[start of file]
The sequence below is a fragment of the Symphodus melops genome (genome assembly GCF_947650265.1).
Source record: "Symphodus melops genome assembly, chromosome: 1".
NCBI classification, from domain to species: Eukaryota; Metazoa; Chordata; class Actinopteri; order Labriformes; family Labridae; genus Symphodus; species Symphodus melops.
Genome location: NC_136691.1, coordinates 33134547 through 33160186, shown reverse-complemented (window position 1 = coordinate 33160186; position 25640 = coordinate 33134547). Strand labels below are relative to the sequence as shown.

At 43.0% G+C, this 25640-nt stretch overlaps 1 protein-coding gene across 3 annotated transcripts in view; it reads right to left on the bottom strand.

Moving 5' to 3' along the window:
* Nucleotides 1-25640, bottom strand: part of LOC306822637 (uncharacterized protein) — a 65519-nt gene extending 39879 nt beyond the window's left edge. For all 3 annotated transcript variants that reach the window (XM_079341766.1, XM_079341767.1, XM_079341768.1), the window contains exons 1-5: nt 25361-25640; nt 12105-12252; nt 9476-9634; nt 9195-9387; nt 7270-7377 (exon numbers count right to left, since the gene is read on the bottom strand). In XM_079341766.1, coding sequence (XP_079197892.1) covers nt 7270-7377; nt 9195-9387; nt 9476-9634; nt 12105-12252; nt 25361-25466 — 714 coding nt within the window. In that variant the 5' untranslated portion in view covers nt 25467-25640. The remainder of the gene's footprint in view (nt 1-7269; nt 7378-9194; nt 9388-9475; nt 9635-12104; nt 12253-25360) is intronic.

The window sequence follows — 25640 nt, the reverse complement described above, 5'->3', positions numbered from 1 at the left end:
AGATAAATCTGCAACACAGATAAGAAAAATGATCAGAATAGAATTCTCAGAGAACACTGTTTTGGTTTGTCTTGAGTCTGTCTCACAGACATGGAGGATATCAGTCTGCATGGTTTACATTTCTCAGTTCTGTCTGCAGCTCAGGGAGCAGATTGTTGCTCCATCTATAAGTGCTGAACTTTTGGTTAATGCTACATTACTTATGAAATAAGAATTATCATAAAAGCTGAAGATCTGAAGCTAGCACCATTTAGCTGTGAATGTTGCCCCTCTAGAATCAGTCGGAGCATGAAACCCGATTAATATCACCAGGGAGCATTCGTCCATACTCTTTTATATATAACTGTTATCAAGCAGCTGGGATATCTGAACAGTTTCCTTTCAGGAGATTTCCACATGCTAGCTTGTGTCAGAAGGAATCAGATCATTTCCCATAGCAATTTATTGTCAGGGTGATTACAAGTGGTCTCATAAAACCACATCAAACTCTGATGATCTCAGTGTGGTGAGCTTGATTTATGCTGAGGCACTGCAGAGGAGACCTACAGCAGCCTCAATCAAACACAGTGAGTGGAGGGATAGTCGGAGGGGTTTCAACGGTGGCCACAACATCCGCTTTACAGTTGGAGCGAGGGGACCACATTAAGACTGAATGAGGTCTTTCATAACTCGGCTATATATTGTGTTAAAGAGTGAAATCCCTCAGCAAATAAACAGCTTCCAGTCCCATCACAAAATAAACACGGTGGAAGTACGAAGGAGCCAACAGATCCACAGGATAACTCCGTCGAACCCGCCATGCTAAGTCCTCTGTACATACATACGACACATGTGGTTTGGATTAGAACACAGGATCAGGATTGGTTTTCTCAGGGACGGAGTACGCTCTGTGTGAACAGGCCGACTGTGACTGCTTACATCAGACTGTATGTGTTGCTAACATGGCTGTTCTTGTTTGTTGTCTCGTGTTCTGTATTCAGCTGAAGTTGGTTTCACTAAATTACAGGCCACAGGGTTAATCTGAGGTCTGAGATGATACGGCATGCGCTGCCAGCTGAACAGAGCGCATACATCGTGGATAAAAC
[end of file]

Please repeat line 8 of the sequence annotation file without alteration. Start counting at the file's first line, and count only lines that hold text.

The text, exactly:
The window sequence follows — 25640 nt, the reverse complement described above, 5'->3', positions numbered from 1 at the left end: